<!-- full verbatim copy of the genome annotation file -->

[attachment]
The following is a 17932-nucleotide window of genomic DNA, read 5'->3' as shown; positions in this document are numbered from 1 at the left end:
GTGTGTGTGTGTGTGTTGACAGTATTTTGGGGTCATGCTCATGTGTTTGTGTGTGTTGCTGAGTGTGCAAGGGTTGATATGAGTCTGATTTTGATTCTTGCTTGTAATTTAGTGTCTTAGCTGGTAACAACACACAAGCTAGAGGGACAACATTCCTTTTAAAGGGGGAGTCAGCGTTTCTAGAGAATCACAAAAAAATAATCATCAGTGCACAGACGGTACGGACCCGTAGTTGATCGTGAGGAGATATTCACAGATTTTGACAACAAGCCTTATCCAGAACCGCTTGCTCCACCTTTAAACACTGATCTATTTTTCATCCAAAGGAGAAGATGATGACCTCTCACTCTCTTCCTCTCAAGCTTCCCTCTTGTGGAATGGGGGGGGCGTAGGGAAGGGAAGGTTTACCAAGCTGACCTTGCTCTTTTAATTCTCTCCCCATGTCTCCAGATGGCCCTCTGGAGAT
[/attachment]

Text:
The following is a 17932-nucleotide window of genomic DNA, read 5'->3' as shown; positions in this document are numbered from 1 at the left end:
GTGTGTGTGTGTGTGTTGACAGTATTTTGGGGTCATGCTCATGTGTTTGTGTGTGTTGCTGAGTGTGCAAGGGTTGATATGAGTCTGATTTTGATTCTTGCTTGTAATTTAGTGTCTTAGCTGGTAACAACACACAAGCTAGAGGGACAACATTCCTTTTAAAGGGGGAGTCAGCGTTTCTAGAGAATCACAAAAAAATAATCATCAGTGCACAGACGGTACGGACCCGTAGTTGATCGTGAGGAGATATTCACAGATTTTGACAACAAGCCTTATCCAGAACCGCTTGCTCCACCTTTAAACACTGATCTATTTTTCATCCAAAGGAGAAGATGATGACCTCTCACTCTCTTCCTCTCAAGCTTCCCTCTTGTGGAATGGGGGGGGCGTAGGGAAGGGAAGGTTTACCAAGCTGACCTTGCTCTTTTAATTCTCTCCCCATGTCTCCAGATGGCCCTCTGGAGAT